The problem lay in how to support this dome and to provide uncluttered space with sight lines from all over the building and support the dome structure. But the structure meant that the entrance had to be at ground level and the church built above the crypt. By creating a spacious staircase entrance lobby, adjacent to the tower Wren enabled the visitor to ascend into the church h building creating a new dynamic of changing perspectives on each ascent of the staircase. It is not until you are at the top that the whole vista unfolds before you.

Wren originally allowed for a new portico to the north of the building to be built over the Old Stocks Market but George Dance’s Mansion House was built instead. We know how pleased everyone was at the building for on 27th May 1679 the Vestry gave a dinner for the architect, masons and joiners as the church was ready for use. The steeple was not built until; 1713 -1717, some think by Hawksmoor. Amongst those buried in St Stephen are John Vanburgh and other notables, including de Courcey Laffan who helped Baron Courbetin revive the Olympic Games. Wren himself lived at 15 Walbrook and was a parishioner as the church was being rebuilt.

I like the story of Lord Burlington, the great English traveller and entrepreneur meeting the Italian sculptor and architect Canova in Rome who when they talked about the City of London mentioned Wren’s St Paul’s but did not know St Stephen Walbrook. Canova told Lord Burlington to return to London and to seek out St Stephen for, “we have nothing to touch it Rome”, Sir John Summerson has described the church as ‘one of the few church, ‘in which the genius of Wren shines in full splendour.’ Nicholas Pevsner lists the church as one of the ten most important buildings in England.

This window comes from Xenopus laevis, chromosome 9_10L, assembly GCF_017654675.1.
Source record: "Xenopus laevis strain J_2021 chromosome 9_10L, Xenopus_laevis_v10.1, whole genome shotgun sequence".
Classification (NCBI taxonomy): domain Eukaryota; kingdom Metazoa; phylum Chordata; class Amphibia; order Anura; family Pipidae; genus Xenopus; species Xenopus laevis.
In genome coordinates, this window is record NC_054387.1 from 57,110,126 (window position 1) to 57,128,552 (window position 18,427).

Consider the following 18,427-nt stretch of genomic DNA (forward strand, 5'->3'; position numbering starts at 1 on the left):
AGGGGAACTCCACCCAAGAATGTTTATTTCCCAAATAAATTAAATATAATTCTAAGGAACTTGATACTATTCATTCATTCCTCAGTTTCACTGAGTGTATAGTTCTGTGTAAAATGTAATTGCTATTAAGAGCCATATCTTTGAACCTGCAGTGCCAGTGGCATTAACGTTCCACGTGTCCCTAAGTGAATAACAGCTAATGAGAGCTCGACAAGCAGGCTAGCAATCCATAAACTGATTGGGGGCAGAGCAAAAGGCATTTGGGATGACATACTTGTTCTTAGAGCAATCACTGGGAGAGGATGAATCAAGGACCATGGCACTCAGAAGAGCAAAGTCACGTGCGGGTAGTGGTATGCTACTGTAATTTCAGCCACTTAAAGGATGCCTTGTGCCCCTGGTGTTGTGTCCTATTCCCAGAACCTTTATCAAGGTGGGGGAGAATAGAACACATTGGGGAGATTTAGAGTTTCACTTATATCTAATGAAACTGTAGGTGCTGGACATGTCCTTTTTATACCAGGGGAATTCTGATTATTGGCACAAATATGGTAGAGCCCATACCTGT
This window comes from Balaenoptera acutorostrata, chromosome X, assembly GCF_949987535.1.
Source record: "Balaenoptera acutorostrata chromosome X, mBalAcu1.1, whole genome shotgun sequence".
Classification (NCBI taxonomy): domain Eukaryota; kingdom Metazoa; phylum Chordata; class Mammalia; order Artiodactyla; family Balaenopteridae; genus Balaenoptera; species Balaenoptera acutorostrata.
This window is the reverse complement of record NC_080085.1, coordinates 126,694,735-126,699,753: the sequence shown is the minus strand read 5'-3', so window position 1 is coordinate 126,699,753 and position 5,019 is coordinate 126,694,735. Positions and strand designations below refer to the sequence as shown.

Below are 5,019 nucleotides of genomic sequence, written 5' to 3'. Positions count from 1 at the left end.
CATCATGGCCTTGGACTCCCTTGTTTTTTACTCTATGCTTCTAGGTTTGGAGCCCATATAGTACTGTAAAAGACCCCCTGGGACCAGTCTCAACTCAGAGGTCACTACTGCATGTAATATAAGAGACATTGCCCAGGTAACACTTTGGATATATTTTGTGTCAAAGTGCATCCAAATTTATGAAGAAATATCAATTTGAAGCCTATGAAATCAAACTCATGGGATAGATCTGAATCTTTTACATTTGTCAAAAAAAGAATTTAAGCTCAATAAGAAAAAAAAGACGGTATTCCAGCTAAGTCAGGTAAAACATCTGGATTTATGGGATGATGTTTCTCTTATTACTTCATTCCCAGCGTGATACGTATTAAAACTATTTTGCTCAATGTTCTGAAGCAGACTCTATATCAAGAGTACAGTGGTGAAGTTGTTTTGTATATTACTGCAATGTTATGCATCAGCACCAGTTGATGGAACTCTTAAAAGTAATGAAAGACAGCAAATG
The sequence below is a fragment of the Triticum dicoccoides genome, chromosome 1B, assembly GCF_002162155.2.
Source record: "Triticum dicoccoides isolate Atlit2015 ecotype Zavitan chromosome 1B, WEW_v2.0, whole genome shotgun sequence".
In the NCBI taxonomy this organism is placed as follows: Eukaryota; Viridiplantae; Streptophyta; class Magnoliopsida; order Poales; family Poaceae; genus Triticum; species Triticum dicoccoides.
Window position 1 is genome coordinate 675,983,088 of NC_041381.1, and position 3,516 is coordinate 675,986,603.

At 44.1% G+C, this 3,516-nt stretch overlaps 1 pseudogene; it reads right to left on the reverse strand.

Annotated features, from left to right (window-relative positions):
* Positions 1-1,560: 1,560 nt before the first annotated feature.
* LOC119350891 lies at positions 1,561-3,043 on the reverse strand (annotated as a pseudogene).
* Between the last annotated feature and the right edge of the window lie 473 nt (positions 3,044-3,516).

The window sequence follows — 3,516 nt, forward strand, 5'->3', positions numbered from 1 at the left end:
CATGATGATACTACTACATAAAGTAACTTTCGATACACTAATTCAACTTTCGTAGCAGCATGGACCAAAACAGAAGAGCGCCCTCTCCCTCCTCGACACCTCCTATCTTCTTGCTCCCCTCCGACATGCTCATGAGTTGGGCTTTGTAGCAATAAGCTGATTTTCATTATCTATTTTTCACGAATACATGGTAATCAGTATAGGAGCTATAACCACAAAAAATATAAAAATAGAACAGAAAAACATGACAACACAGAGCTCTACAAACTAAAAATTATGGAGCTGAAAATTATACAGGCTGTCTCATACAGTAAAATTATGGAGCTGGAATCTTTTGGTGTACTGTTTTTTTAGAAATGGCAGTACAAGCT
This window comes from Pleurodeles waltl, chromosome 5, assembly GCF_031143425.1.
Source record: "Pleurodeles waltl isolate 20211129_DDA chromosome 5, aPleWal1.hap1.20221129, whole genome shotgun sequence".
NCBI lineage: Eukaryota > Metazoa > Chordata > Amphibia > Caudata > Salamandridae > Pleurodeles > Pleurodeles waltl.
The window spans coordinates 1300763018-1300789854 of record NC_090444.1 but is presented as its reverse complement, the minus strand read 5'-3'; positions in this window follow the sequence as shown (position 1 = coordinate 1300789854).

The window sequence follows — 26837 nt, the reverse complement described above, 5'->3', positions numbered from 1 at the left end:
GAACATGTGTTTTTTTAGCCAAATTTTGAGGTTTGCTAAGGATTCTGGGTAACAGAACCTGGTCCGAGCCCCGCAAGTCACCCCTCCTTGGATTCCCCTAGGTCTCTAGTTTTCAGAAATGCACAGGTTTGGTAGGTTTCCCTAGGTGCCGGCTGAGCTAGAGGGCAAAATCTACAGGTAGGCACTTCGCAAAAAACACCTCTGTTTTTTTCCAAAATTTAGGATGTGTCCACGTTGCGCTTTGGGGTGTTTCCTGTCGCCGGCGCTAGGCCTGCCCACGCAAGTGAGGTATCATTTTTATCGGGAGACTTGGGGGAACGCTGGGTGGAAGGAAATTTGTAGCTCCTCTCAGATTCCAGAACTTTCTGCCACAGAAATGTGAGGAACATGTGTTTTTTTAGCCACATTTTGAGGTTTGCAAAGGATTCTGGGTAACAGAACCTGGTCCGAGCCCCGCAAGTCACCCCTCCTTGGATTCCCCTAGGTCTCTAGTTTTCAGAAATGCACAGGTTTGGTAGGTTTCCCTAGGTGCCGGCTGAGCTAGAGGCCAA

As a member of the King’s Commission Wren set his mind to create a new architecture for faith, the first since the Reformation. He was responsible for the recreation of fifty one of the new buildings Robert Hooke and Nicholas Hawksmoor were his assistants.

His buildings mirrored the theology of his day, the Church of England as a reformed Catholic church reflected the English attempt to keep the main threads of sacramental life but with a new twist of being able to hear and see everything which went on in the church building. Wren designed and built auditory churches, where no member of the community would be more than thirty feet from the action.

Some see St Stephen Walbrook as Wren’s major city church after the Cathedral. It was a difficult church to rebuild. Some of the crypt remained and the Walbrook River caused water problems for any designer. It was one of his earliest works built from 1672 – 1679. It is certain that he himself was responsible for the design and the build. It cost £7,672, a large amount of money then.